Kay Mellor [KM]: I can’t write unless I’m angry or passionate about something. The first thing I wrote was about a special needs boy and how he got treated, I felt like I could be his voice. I don’t think of myself as being a Northern writer or someone who only writes Northern characters – I write who I know. It’s writing, not Northern writing; people first and foremost. Yorkshire runs through me, like a name through a stick of rock.
I structure things simply – set-up, development, conclusion – otherwise I’m driving aimlessly. I need to know where I’m going. I use three-act structure because I can go where I want. It’s the old dog up a tree analogy. I put a character up a tree and throw stones at them until they come down. A big development period can make things over-complicated.
[KM cited an example from earlier that week, when she’d taken two ideas to a meeting. One she had spent many hours honing, getting to know the characters, everything about them, to create a ten-page pitch document. The other was a new idea she’d just jotted down, only a page and a half. It was the fresh idea that won the day.]
I like to work the characters. I’ll choose my pilot, concentrate on that story. What am I saying? What’s it really about? I’ll have a loose idea of the ending. [Her intended endings often get junked or superceded during the writing process.]
It’s the idea now they are looking for, delivered with absolute clarity. You can over complicate. Be too anxious to please and you don’t get your idea across. Don’t worry about ticking their boxes because you won’t be passionate.
I had the idea for Band of Gold, sold it to TV and then did the research. Even when I did Brookie, I spent a lot of time in Liverpool to get the voice. When I pitched Band of Gold, they weren’t interested in stories about women, prostitutes, Northern working class characters, let alone written by a woman.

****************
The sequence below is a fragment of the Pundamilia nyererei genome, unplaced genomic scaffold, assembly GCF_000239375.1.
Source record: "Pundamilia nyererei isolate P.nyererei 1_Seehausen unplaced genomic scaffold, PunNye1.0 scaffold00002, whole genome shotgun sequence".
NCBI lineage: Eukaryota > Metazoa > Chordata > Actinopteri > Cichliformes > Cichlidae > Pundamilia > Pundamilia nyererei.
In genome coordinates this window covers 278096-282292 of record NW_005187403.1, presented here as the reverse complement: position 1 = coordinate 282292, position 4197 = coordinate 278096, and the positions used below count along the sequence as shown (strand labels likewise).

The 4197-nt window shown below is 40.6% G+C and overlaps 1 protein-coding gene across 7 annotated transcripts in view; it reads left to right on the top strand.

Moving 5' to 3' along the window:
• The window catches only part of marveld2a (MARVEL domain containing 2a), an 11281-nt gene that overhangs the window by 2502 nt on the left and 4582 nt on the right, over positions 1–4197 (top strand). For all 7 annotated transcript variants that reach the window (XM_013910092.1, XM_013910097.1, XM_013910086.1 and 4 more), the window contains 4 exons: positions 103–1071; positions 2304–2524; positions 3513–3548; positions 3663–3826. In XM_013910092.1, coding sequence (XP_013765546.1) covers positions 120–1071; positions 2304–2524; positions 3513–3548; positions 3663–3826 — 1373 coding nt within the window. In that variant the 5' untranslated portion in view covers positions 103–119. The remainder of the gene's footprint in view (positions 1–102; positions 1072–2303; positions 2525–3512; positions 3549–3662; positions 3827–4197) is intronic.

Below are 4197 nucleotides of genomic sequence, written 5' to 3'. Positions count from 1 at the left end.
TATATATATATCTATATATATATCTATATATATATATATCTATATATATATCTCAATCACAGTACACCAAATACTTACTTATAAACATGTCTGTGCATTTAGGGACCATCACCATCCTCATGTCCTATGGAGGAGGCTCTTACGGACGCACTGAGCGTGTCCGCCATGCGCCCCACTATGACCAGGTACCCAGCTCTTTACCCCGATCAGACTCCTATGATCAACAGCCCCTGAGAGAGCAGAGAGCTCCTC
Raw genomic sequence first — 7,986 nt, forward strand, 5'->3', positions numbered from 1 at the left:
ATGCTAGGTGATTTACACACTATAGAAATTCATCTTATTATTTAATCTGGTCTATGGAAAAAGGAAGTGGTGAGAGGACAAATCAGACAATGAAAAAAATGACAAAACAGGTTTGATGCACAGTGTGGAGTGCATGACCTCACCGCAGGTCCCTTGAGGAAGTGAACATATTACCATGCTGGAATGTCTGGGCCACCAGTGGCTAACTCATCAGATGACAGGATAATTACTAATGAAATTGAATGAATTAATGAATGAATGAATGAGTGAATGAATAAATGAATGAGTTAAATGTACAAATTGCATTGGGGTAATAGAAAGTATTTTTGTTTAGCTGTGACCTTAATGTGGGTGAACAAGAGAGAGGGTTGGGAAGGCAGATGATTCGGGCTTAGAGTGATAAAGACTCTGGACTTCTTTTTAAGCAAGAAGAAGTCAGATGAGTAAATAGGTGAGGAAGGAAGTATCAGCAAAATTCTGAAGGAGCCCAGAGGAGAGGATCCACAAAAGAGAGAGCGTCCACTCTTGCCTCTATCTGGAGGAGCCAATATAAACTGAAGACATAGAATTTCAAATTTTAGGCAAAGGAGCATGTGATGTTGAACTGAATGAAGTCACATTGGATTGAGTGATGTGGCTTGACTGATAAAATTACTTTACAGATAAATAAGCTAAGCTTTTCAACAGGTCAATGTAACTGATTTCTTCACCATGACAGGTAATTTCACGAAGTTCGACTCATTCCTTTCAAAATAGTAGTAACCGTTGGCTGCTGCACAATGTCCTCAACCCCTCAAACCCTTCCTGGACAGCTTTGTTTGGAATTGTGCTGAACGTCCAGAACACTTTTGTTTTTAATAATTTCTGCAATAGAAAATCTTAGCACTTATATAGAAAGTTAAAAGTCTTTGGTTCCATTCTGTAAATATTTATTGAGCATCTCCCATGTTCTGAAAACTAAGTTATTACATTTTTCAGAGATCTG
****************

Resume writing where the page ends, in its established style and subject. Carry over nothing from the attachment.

But Hilary Salmon at the BBC believed in it. A script editor at the time, she totally believed in it. Michael Wearing was another champion for that project. [KM talked described how Salmon supported her in meetings.] When Hilary said we in meetings, we was Hilary and me back then. Now when someone says we in meetings, they meet the script editor and the executive. [Band of Gold ended up at ITV. KM said it was a great sadness Salmon could not move with the project.]
[On avoiding writer’s block:] If stuck, don’t sit down, don’t stay there staring at the screen. Get up, go for a walk. Another way to avoid starting cold is the stop in the middle of a flow the previous day.
I love to bring new writers into TV, to give people a break. It’s the one thing that makes me want to do a long-running series. [KM’s returning drama series Fat Friends gave writers like Lisa Holdsworth and Ruth Jones a doorway into the industry.] It’s very difficult to get somebody’s voice on that’s new.
Writing is bum to seat and doing it. [How does KM balance running a series and writing a series?] I have protected writing time, a personal assistant to bat things away. [One recent TV project for KM was based on her mother’s experiences.] I do burgle stories, and apologise. Most people love it, or don’t recognise themselves.
I started as a writer trying to save Albion Market, a failing series. I learned so much from that. If I read reviews I would never writer again. I’m sick of cops and docs. Married, Single, Other was a non-genre drama series, but didn’t get deemed to do well, so it didn’t get recommissioned.
Sometimes you can be talked into something to fit a slot but it has a natural home. As a writer you have to protect your work. It’s always about character.